The expression of alaSOS4 was increased considerably compared with controls by NaCl, [Ca.sub.2]S[O.sub.4] and ABA+ NaCl tratments in shoots (Fig 2). While its expression was not changed significantly by different treatments in roots but it showed high levels of expression in all of the treatments in relation to the shoots.


Shi and Zhu [15] and Wang et al [22] revealed that SOS4 was expressed in hairy roots and other similar structures in Arabidopsis and wheat. The result was evident for an important role of SOS4 in hairy root formation. As shown in Fig 2 the expression level of alaSOS4 was higher in A. lagopoides roots relative to the shoots so it is possible that alaSOS4 is taken part in A. lagopoides hairy roots formation. Also, because of not significant changes in alaSOS4 expression levels in the roots under different treatments, it can conclude that alaSOS4 has an anonymous role in roots.

Pyridoxal (PL) kinase encoded in Arabidopsis thaliana (SOS4) is a key enzyme involved in the biosynthetic pathway leading to Pyridoxal 5'-P (PLP). PLP is the active coenzyme product of the vitamin [B.sub.6] pathway. vitamine B6 has been linked to resistance to oxidative and environmental stresses and is an efficient singlet oxygen quencher and antioxidant and also is a well-known cofactor for numerous enzymes [11,13,14] Graham et al [23] suggested that the major action of pyridoxine (vitamin [B.sub.6]) in plants may be through its role as a cofactor for numerous enzymes rather than through its direct effect on active oxygen species. Thus, SOS4 gene product plays important and may be various roles in plants.

Although several reports were revealed that SOS pathway is not regulated by ABA in Arabidopsis but Shi et al [24] and Wang et al [25] reported its regulation by ABA in Maize. Despite the later reports we found that ABA treatment was not by itself effective on alaSOS4 expression in A. lagopoides shoots. But simultaneously, we found that ABA+NaCl increased its expression significantly in the shoots. According to the similar levels of gene expression in NaCl, [Ca.sub.2]S[O.sub.4] and ABA+NaCl treatments, it seems that ABA is not effective on the gene expression and the increased levels of expression is related to the NaCl effects on gene appearance and more over, alaSOS4 induction by salinity.

Shi et al [11] reported that SOS4 plays a role in [Na.sup.+], [K.sup.+] and [Ca.sup.2+] homeostasis regulation in Arabidopsis so probably alaSOS4 is effective in Na+ and [Ca.sup.2+] homeostasis and may be has an important role in salt tolerance in A. lagopoides. In the previous report, we demonstrated that sodium content in the shoots of A. lagopoides was significantly higher than roots by 600 mM NaCl treatment. Our results showed that one of the probable salt tolerance mechanisms in A. lagopoides was sodium transferring from roots to shoots or out of plant by salt glands [26]. Some research had been shown that one of the possible halophytic strategies for salt tolerance is loading of excess [Na.sup.+] to xylem and transporting it to shoots [27].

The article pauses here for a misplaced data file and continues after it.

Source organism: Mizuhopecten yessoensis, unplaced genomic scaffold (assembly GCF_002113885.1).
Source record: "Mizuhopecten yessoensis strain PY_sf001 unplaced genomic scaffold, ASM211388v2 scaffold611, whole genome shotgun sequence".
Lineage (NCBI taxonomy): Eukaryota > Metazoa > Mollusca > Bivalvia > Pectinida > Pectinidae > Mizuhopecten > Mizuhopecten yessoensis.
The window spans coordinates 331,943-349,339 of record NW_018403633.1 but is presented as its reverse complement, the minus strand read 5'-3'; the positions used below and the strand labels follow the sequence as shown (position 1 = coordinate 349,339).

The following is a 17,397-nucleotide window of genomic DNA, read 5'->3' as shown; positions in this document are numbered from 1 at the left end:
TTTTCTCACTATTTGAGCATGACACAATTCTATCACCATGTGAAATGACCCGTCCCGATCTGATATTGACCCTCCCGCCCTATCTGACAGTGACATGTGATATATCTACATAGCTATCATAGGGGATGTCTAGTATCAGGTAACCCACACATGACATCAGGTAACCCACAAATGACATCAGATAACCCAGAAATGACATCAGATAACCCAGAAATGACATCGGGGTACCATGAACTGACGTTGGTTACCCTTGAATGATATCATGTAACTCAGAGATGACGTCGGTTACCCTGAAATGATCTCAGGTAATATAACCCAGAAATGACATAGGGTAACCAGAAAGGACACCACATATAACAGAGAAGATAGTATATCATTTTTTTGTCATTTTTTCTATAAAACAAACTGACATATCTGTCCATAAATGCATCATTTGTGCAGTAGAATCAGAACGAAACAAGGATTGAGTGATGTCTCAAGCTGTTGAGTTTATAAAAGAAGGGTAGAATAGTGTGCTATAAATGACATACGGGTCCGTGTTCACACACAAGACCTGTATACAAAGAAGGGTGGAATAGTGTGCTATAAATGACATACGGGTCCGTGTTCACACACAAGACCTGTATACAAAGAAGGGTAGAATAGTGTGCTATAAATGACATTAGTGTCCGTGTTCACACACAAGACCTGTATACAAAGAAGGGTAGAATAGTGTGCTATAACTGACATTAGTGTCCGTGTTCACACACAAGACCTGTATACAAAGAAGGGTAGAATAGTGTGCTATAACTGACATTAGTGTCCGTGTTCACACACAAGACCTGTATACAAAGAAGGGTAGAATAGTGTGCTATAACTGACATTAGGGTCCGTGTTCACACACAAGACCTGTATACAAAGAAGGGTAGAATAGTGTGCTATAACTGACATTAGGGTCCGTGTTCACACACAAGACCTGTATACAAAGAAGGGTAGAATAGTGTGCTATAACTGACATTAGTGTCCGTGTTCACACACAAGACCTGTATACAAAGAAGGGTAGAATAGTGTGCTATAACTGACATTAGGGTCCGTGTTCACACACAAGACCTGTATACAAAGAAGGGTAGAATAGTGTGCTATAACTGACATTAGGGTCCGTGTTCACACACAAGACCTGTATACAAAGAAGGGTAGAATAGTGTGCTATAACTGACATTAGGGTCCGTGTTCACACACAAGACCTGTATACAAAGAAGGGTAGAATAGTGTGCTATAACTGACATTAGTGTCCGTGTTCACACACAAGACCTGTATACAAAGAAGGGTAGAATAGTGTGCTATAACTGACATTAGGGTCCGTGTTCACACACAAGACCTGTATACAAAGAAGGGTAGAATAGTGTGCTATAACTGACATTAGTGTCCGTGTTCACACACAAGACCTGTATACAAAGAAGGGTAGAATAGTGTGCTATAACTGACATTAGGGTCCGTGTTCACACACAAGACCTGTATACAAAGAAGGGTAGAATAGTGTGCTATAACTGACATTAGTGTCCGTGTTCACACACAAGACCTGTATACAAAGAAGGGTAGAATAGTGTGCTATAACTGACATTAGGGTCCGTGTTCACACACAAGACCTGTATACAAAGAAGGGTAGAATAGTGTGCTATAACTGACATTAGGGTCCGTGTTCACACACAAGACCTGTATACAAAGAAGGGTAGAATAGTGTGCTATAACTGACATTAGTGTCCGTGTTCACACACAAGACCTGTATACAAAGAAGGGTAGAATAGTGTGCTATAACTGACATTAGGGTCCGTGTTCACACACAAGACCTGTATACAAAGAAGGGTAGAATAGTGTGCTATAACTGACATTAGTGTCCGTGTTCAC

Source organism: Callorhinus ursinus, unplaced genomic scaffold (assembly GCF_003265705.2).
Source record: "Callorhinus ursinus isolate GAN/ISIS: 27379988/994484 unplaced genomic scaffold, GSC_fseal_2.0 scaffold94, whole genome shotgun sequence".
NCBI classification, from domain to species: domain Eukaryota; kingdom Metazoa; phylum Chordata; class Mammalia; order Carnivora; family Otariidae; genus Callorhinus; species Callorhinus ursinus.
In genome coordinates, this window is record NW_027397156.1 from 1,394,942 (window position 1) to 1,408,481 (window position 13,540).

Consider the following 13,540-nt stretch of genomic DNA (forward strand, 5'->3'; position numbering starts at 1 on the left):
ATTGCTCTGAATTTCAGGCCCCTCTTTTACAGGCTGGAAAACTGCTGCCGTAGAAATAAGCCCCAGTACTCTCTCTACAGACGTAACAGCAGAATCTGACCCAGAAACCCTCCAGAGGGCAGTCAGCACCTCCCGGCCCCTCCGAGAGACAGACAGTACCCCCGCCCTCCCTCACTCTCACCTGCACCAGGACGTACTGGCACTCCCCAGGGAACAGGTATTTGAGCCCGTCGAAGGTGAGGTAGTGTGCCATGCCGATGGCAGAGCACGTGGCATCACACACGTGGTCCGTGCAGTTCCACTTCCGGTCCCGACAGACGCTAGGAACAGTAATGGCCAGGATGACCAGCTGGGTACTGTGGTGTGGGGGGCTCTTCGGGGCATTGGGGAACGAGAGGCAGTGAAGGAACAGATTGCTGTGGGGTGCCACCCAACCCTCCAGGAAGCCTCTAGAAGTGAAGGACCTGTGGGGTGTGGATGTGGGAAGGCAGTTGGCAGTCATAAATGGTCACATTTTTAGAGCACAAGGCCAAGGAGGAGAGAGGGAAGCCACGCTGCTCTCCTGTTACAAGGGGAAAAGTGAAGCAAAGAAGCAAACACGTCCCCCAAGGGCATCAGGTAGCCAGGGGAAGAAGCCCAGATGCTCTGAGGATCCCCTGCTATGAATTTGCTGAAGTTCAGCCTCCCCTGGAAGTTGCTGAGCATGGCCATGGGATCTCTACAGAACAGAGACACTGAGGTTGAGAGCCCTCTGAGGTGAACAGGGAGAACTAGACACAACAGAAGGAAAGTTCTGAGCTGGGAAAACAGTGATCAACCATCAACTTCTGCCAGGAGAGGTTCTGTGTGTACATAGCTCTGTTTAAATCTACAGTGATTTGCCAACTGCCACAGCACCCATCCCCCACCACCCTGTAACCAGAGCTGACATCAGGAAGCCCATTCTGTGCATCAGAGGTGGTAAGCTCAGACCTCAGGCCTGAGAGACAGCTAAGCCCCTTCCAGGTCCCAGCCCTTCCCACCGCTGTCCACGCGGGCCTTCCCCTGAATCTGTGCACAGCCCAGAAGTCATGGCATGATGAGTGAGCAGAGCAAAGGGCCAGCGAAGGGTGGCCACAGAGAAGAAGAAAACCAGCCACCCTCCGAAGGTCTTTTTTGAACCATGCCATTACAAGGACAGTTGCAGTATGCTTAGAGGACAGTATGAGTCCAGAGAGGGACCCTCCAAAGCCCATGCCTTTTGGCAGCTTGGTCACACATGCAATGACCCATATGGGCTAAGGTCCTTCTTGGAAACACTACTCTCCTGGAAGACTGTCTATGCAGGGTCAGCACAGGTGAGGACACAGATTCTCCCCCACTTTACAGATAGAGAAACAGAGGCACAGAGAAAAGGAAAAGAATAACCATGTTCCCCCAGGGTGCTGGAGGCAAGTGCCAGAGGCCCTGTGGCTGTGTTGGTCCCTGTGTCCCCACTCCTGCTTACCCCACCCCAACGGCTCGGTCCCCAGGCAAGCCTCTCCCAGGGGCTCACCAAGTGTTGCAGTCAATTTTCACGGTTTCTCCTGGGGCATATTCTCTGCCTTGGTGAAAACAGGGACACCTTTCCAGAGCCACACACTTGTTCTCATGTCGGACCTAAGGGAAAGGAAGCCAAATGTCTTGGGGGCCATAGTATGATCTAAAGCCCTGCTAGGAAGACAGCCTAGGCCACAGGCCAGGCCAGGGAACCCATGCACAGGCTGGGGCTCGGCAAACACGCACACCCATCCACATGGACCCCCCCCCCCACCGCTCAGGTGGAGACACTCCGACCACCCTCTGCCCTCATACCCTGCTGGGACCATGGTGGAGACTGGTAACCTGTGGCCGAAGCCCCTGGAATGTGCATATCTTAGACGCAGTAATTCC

Also, Shi et al [11] demonstrated that SOS4 has two possible transcripts in Arabidopsis and their expressions are regulated by NaCl, ABA and cold but drought stress is not effective in shoots and also SOS4 transcripts were down regulated by ABA and NaCl treatments. Accordingly, alaSOS4 was a salt inducible transcript at least in the shoots and showed different functions in the two various studied tissues. In Brassica napus L., external ABA resulted in increasing SOS4 large transcript (PKL) expression and decreasing its small transcripts' (PKL2). Similar to AtSOS4 the PKL expression decreased under different plant hormones treatments except ABA [28]. It is possible by exploiting more sensitive expression analyzing methods like Real-Time RTPCR alaSOS4 changes by exogenous ABA would be detectable.

Additionally, we observed a constitutive expression for alaSOS4 in the roots that did not changed by different conditions. Subsequently, we proposed that it has a special function in the roots that is not responsive to the salinity. As a result, it is possible to reveal it by more physiological experiments and more sensitive molecular methods. Conclusion:

In summary at the first time, we report alaSOS4 expression pattern in A. lagopoides shoots and roots at different conditions, as a halophyte. With regard to the Pyridoxal-5-phosphate (PLP) role in bioshyntetic pathway of vitamine [B.sub.6] as a antistress vitamine is known to be an antagonist of the ATP gated ion channel in animal cells and a well-known cofactor for numerous enzymes [29]. Also, it is concluded that alaSOS4 up-regulation in shoots under [Ca.sub.2]S[O.sub.4] and NaCl treatments may be has important roles in [Na.sup.+] and [Ca.sup.2+] homeostasis and salt tolerance which remain to reveal more physiological and molecular documents.


This study was supported by the National Institute of Genetic Engineering and Biotechnology (NIGEB) grant No. 271.


[1.] Munns., R and M. Tester, 2008. Mechanisms of Salinity Tolerance. Plant Biology, 59: 651-681.

[2.] Epstein., E., 1980. responses of plants to saline environments. In: Genetic engineering of osmoregulation. Eds. D.W.Rains, R.C. Valentine and A. Hallaender. pp, 7-12. New york: Plenum press.

[3.] Atkinson., M.R, G.P. Findlay, A.B. Hope, M.G. Pitman, H.D.W. Saddler and K. West, 1967. Salt regulation in the mangroves Rhizophora mucronata Lam. and Aegialitis annulata R. Australian Journal of Biological Science, 20: 589-599.

[4.] Levering., C.A and W.W. Thomson, 1971. The Ultrastructure of the salt gland of Spartina foliosa. Plantarum, 97: 183-196.

[5.] Bor., N.L., 1970. Aeluropus. In: Rechinger KH (Ed). Flora Iranica, vol 70. Verlagsanstalt Univercity, Graz, pp: 419-423.